Z: A couple of last questions for you since we’re sort of talking about some of these things. You mentioned the history of the winery at the beginning of this conversation. The thing that I always think about when I think about Australian wine and some of the more established producers, is some of Australia’s resources in terms of old vines. I’m curious, do you get to work with some old wine fruit or old vines themselves? And if so, can you explain what magic there might be in there for our listeners who might not get a chance to encounter it at the rate that you do, at least?
L: Yeah. Another thing that we’re incredibly lucky to have, particularly in South Australia and the Barossa, is that we’ve never had phylloxera in South Australia. And in fact, we never had many of the other diseases which limit the life of a vine that many of the Northern Hemisphere wine-producing countries do have. So that means that we have the oldest continually producing vines of varieties like Shiraz and Grenache and Mourvèdre and Sémillon and Riesling here in the Barossa. And that is an amazing resource to have. The oldest Shiraz vineyard in the world grows in the Barossa. It’s owned by Langmeil Winery and it’s called the Freedom Vineyard. It was planted in 1843.
L: The oldest vineyard that we own is a Grenache vineyard, which we call our Tri-Centenary Vineyard because it was planted in 1889. In fact, we make a one called the Tri-Centenary Grenache from that vineyard. The vines are quite incredible, really. To think about what they’ve been through and what they’ve done every year of their life while the whole world has changed in well over a hundred years. I think about them as having most of the biomass — most of the grapevine is under the ground because every year the roots just keep growing, assuming that you’ve got the soil depth. There is a little bit of the grapevine that’s on the top that every year, it grows leaves and grows shoots and then grows grapes and someone comes along and picks the grapes and then chops all the shoots off and the vines does it all again the next year. And yet, most of the vine is buffered underground in that much more moderate sort of climate that’s under the ground. So they’re buffered against seasonal variations there. I often think the vines are taking a much more long-term view than just that one year. You do see much more consistency with the old vines. Varieties like Shiraz that are more full-bodied are really beautiful. It’s not a bitterness necessarily, but it’s a length and it’s a texture to their beautiful fine tannins. They’re quite incredible. And again, a wonderful resource for winemakers to have.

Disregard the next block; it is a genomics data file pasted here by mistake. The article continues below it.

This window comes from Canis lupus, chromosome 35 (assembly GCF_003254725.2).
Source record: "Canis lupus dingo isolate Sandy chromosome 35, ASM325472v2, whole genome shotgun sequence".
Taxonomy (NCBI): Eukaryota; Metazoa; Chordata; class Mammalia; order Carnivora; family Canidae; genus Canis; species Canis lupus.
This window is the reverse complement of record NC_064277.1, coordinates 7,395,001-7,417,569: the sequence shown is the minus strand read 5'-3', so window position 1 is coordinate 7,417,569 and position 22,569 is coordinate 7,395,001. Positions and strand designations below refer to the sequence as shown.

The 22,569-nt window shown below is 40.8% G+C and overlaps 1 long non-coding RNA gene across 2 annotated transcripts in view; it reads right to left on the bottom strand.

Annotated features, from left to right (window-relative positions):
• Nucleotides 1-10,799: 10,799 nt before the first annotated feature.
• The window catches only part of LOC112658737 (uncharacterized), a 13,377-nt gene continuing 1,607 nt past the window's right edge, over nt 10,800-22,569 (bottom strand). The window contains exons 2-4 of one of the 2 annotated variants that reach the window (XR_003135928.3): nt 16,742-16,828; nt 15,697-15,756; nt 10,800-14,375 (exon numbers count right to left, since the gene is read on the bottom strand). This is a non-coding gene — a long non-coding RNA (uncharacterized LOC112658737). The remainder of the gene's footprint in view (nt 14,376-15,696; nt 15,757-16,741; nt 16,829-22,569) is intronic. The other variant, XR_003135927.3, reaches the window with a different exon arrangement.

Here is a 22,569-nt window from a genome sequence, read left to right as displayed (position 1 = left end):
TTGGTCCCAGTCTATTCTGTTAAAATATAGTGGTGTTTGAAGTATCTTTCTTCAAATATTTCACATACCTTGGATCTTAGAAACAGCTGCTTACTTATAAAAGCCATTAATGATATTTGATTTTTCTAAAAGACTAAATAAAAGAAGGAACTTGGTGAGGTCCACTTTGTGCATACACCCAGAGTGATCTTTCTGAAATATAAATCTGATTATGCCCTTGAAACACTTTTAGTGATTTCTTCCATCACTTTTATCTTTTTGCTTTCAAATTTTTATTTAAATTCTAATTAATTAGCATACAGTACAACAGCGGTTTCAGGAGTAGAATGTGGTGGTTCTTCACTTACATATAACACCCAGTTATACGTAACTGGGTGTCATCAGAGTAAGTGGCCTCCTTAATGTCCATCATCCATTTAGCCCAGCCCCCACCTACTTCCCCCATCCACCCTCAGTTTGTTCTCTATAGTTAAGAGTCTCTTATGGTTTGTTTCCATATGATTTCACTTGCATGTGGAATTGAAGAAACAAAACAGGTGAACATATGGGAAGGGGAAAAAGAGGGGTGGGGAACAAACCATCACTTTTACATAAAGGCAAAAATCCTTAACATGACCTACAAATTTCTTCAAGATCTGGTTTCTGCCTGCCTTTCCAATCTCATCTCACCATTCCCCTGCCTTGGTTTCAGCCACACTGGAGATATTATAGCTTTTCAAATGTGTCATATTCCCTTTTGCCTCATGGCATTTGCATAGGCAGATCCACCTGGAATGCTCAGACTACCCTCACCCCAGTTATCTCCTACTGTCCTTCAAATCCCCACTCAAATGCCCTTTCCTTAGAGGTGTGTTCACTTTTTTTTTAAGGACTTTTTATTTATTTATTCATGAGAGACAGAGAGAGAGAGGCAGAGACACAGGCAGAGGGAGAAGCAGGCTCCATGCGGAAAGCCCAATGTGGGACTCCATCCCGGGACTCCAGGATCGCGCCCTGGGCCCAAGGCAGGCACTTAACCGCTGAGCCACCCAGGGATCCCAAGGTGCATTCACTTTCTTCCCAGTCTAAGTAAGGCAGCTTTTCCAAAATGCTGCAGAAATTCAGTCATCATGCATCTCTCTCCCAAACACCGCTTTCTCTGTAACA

Z: I can speak just as a wine consumer and person who who loves it. There is a magic to when you get the chance to even be in the presence of some of these old vines. I’ve had the chance to see some not quite as old vines, but some quite old vines in California. You realize what the world was like when they were planted, what they’ve lived through, and what they might continue to live through. It is a remarkable thing.